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Simple Words, Fancy Label
Whether you realize it or not, you’re well acquainted with correlative conjunctions. It’s a lofty term for phrases people say
every day. The most common correlative conjunctions include either … or,
neither … nor, not only … but also,
and both … and. Here is a list of other familiar ones:
• whether … or
• rather … than
• as many … as
• just as … so
• hardly (or scarcely) … when
• no sooner … than
• what with … and
People constantly mishandle correlative conjunctions. This is due to faulty parallelism, which we discussed last week. Look at these
• Either you’re with me or against me.
• She not only invited us in but she also cooked dinner.
• He was both happy about the promotion and he was nervous about it.
All three are flawed.
You’ll notice that the sentences each contain two sections. The second section should parallel the first one as closely as possible. However, in the
first example, Either is followed by a complete sentence (you’re with me), but or is followed only by a phrase (against me). That is a classic case of faulty parallelism.
To fix it, we could add a second you’re to the or section: Either you’re with me or you’re against me. Another option is to place you’re in front of the entire either-or
construction: You’re either with me or against me. When we do this, You’re governs both the either and the or parts, and both parts consist of prepositional phrases (with me, against me). That makes a clear, balanced sentence.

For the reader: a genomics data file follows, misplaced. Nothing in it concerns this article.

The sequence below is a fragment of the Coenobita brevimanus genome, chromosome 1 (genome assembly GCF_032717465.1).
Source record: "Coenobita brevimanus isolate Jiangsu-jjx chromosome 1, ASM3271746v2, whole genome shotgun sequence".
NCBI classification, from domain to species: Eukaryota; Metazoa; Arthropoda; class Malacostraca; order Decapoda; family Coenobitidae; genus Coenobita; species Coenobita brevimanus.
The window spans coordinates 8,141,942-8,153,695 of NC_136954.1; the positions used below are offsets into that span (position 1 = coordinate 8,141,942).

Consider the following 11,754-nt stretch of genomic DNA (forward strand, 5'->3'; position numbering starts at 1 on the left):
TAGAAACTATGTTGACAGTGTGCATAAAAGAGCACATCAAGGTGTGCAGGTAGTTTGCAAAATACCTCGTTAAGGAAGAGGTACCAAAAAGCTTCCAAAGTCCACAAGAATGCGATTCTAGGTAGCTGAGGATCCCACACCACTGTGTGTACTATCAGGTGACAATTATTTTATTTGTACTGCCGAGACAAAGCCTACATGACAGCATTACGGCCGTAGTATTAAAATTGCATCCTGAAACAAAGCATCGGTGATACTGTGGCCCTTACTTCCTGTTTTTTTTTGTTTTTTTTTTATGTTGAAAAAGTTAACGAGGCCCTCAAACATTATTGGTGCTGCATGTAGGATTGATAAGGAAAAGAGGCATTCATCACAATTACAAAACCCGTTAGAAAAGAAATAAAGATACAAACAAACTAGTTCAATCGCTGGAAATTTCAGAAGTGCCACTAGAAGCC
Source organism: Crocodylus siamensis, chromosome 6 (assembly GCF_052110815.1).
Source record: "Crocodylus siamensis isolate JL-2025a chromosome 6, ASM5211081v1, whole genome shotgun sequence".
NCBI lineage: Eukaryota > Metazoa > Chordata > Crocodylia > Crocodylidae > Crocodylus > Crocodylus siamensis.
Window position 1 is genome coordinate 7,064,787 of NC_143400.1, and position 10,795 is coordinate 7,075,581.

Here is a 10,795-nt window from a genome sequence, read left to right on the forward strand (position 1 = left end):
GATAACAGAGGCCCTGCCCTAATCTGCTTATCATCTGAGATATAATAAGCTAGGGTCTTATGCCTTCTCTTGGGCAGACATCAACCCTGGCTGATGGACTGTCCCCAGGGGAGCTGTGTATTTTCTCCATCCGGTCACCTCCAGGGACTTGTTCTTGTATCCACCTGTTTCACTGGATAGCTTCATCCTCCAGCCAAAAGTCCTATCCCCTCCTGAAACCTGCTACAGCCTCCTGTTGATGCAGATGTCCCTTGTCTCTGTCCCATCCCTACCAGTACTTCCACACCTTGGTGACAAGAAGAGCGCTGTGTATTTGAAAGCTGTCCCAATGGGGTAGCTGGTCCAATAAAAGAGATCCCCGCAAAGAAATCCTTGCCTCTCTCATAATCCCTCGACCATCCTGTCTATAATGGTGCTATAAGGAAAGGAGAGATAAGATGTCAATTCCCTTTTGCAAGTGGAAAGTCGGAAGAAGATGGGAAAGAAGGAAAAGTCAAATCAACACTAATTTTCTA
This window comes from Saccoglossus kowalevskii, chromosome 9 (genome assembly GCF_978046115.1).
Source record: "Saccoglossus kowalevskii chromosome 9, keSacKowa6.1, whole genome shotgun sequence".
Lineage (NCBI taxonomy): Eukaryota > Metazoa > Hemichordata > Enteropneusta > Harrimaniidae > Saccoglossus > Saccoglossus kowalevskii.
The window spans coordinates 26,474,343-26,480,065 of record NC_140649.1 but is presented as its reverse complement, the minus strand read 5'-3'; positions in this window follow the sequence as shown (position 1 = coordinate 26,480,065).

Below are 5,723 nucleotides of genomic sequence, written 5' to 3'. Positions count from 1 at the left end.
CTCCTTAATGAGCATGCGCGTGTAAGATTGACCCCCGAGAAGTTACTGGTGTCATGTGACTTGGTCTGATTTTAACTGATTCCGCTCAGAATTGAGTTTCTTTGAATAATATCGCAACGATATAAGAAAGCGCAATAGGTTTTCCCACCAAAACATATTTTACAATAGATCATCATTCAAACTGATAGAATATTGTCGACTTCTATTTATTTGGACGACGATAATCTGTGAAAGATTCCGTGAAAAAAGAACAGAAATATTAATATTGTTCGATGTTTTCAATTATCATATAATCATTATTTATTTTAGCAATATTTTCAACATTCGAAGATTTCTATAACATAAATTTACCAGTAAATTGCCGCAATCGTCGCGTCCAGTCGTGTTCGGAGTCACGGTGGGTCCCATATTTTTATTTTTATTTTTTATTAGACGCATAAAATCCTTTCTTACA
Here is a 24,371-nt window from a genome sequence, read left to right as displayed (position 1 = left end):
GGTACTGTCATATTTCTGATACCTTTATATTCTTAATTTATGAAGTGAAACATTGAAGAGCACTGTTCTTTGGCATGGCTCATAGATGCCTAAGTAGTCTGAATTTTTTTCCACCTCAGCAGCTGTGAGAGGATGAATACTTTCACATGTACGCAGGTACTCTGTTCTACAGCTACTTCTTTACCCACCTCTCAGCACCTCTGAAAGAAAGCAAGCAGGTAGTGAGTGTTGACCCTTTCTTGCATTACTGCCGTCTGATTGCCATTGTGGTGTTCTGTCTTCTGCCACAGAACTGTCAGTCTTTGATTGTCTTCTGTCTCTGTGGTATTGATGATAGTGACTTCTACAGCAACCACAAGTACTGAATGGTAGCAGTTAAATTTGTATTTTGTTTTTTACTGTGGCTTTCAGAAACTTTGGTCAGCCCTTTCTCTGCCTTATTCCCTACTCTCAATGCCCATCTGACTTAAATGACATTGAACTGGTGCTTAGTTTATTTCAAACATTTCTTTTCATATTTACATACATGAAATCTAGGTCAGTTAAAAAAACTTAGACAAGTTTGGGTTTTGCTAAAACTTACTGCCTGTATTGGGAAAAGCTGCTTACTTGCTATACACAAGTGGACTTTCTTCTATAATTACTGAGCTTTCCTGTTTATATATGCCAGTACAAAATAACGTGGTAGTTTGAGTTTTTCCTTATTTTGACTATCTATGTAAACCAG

Let’s home in on the second example. Since She precedes the entire correlative conjunction (not only … but also), She
affects both parts equally, making the second she unnecessary: She not only invited us in but also cooked dinner. Our other choice is to
rewrite the first part to match the second: Not only did she invite us in but she also cooked dinner.
On to the final one. Removing the second he was gives us He was both happy about the promotion and nervous about it. Note that each
component now features an adjective (happy, nervous), a preposition (about), and a noun (promotion, it). You
can’t get more parallel than that. But we can do even better: He was both happy and nervous about the promotion.
There’s no avoiding sentences with correlative conjunctions. Making sure they are parallel lends clarity and style to speech and writing.
Because of the E-Newsletter's large readership, please submit your English usage questions through GrammarBook.com's “Grammar Blog.”
Are these sentences parallel? If not, can you fix them?
1. Not only am I angry but disappointed.
2. The book both fascinated me and it taught me a good lesson.
3. She’d rather stay at home than to go out.
4. I had hardly left when you arrived.
5. He’s either going today or he’ll be going tomorrow.
Three years ago, I had the sad duty to inform our readers that Jane Straus had passed away on February 25, 2011, after a two-year battle with brain cancer. Jane was the author of The Blue Book of Grammar and Punctuation, founder of the GrammarBook.com website, and creator of the free weekly e-newsletter. She was a visionary and we miss her greatly.
Even though Jane’s Blue Book was a highly regarded reference book available for sale in bookstores and on the Internet, she insisted that all the rules and examples, as well as practice quizzes, be available on the website for all persons desiring to improve their grammar and punctuation skills. She started the Grammar Blog section of the website, where she answered every question posed by readers. And, she hoped that the grammar tips contained in each e-newsletter would help people improve their grammar by focusing on one topic each week.